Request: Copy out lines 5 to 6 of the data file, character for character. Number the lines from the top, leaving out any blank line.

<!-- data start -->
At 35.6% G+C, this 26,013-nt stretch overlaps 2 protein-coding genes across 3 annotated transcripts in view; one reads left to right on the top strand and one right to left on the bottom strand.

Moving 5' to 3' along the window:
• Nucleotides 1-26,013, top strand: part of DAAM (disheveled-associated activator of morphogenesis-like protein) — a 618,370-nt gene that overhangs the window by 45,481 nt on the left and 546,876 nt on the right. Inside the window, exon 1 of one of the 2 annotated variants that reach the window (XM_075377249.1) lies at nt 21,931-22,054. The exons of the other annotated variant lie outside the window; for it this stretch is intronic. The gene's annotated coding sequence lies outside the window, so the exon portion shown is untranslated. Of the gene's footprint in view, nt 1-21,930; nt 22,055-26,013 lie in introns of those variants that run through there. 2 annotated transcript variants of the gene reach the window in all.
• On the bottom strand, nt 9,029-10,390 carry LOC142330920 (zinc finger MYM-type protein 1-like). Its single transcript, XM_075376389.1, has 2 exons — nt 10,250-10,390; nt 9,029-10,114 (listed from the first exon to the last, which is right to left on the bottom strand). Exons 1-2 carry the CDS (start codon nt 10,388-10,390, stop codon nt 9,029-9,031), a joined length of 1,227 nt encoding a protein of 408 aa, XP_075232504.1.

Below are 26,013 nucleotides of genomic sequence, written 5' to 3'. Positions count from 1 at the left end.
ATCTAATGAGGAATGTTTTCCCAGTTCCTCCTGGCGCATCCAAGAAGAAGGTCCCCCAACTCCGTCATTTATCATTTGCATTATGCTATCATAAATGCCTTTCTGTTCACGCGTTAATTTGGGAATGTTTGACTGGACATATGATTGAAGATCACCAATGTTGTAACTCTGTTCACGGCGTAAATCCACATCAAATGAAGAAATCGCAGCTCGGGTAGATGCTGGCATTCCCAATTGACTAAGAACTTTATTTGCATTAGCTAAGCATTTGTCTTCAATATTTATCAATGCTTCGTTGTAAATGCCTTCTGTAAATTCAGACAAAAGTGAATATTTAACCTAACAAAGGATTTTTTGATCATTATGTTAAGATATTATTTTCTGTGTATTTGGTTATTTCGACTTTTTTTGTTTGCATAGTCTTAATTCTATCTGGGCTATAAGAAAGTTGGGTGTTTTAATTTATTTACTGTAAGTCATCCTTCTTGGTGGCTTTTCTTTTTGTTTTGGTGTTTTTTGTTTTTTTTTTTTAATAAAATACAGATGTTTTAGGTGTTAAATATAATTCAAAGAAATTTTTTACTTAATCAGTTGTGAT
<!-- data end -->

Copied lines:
Below are 26,013 nucleotides of genomic sequence, written 5' to 3'. Positions count from 1 at the left end.
ATCTAATGAGGAATGTTTTCCCAGTTCCTCCTGGCGCATCCAAGAAGAAGGTCCCCCAACTCCGTCATTTATCATTTGCATTATGCTATCATAAATGCCTTTCTGTTCACGCGTTAATTTGGGAATGTTTGACTGGACATATGATTGAAGATCACCAATGTTGTAACTCTGTTCACGGCGTAAATCCACATCAAATGAAGAAATCGCAGCTCGGGTAGATGCTGGCATTCCCAATTGACTAAGAACTTTATTTGCATTAGCTAAGCATTTGTCTTCAATATTTATCAATGCTTCGTTGTAAATGCCTTCTGTAAATTCAGACAAAAGTGAATATTTAACCTAACAAAGGATTTTTTGATCATTATGTTAAGATATTATTTTCTGTGTATTTGGTTATTTCGACTTTTTTTGTTTGCATAGTCTTAATTCTATCTGGGCTATAAGAAAGTTGGGTGTTTTAATTTATTTACTGTAAGTCATCCTTCTTGGTGGCTTTTCTTTTTGTTTTGGTGTTTTTTGTTTTTTTTTTTTAATAAAATACAGATGTTTTAGGTGTTAAATATAATTCAAAGAAATTTTTTACTTAATCAGTTGTGAT